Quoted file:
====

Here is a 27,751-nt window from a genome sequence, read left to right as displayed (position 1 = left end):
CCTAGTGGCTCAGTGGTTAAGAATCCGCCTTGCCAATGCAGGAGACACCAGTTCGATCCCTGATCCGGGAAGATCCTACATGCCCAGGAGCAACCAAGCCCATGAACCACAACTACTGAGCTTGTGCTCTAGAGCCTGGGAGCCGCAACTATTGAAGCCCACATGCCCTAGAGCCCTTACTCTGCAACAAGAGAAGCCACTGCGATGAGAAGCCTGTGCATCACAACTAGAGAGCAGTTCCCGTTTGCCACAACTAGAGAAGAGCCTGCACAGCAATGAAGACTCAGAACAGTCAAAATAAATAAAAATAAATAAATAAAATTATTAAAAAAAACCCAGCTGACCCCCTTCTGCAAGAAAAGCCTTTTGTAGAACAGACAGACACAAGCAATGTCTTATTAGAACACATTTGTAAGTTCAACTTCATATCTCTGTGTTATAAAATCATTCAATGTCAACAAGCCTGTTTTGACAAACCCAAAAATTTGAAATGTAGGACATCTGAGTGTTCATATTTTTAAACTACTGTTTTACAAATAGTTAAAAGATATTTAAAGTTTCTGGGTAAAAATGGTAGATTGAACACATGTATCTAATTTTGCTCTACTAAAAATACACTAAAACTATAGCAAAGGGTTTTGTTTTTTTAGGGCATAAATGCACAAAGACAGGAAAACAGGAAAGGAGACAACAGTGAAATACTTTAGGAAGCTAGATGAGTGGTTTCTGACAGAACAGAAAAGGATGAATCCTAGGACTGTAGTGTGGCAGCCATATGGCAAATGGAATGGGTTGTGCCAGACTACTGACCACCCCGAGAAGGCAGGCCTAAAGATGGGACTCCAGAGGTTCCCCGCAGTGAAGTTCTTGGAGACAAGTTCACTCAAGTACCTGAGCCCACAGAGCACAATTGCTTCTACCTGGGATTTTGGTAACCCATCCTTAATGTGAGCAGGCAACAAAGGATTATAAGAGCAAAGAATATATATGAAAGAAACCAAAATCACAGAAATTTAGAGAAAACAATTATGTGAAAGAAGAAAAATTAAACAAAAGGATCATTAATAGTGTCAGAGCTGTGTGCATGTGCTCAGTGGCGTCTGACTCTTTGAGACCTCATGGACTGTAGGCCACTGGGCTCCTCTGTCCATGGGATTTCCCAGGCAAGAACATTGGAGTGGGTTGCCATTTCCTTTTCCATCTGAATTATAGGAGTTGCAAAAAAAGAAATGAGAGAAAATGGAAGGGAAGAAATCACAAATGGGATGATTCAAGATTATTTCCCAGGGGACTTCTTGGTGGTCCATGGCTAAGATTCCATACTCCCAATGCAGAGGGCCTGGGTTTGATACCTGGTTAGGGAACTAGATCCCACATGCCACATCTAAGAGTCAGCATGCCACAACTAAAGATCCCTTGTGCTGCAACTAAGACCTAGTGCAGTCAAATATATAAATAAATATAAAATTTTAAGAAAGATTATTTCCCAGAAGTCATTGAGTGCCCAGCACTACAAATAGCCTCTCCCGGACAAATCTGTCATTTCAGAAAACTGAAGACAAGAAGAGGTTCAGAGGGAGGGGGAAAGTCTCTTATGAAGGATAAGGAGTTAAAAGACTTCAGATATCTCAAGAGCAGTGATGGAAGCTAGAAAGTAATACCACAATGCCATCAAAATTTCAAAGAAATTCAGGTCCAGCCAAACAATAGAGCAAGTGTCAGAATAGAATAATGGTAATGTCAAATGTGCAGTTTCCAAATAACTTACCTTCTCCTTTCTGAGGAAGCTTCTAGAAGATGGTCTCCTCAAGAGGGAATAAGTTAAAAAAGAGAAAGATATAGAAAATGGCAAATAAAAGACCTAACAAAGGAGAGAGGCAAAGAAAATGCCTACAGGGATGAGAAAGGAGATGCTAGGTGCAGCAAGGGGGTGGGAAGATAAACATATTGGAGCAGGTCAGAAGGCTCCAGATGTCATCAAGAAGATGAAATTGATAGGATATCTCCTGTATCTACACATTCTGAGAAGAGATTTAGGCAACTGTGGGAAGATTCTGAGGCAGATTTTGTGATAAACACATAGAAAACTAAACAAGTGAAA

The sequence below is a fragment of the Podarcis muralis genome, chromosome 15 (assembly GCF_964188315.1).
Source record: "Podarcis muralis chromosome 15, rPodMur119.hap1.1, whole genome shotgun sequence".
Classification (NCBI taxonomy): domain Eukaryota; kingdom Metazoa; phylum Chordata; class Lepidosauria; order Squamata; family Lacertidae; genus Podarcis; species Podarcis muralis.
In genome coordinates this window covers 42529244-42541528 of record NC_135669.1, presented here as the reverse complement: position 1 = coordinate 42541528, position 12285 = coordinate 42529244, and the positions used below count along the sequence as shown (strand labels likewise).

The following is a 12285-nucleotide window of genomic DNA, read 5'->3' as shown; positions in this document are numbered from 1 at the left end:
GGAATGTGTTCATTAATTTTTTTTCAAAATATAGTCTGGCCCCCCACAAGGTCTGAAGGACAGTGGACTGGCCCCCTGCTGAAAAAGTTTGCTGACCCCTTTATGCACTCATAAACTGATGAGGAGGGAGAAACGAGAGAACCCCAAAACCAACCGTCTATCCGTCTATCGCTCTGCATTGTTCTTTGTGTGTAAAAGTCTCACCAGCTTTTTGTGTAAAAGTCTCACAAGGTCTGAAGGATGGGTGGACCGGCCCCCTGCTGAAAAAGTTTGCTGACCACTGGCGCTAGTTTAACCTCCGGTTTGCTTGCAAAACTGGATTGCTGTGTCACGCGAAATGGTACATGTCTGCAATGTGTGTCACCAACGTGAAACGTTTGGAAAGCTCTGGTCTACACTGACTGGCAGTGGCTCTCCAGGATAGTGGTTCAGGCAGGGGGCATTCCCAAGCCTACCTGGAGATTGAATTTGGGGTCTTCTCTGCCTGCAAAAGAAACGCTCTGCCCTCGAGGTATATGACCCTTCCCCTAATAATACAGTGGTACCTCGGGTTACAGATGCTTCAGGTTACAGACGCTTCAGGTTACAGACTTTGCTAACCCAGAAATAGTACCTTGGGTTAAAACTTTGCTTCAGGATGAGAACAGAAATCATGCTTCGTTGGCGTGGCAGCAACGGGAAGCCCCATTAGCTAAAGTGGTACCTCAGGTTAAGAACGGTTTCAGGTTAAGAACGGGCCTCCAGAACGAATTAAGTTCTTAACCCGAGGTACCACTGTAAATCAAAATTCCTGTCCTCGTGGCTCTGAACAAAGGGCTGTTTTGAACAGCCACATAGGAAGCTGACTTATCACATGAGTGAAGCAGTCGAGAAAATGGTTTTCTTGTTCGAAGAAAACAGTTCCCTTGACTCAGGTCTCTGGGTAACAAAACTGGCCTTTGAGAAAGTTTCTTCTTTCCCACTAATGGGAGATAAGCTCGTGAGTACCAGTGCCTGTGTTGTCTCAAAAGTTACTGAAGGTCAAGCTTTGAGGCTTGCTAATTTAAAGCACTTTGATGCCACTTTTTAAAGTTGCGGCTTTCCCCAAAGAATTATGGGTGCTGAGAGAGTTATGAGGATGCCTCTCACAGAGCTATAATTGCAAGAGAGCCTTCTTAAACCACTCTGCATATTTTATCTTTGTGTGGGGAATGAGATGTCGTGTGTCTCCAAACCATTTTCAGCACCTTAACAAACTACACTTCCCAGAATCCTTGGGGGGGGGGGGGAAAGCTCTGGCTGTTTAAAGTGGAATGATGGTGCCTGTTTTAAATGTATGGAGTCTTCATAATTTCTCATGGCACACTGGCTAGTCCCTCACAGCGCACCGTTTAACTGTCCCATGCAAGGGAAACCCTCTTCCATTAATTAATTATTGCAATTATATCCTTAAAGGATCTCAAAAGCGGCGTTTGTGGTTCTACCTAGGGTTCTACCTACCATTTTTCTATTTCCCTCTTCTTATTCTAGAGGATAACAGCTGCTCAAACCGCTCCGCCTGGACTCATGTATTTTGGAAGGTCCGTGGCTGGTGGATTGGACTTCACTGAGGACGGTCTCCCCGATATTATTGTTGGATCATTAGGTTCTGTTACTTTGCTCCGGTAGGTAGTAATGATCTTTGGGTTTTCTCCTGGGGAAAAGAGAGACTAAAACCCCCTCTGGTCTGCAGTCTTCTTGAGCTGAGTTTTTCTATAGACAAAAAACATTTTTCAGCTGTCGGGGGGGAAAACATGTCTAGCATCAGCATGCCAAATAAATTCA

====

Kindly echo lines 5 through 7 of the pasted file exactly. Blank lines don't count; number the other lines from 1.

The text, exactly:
Classification (NCBI taxonomy): domain Eukaryota; kingdom Metazoa; phylum Chordata; class Lepidosauria; order Squamata; family Lacertidae; genus Podarcis; species Podarcis muralis.
In genome coordinates this window covers 42529244-42541528 of record NC_135669.1, presented here as the reverse complement: position 1 = coordinate 42541528, position 12285 = coordinate 42529244, and the positions used below count along the sequence as shown (strand labels likewise).

The following is a 12285-nucleotide window of genomic DNA, read 5'->3' as shown; positions in this document are numbered from 1 at the left end: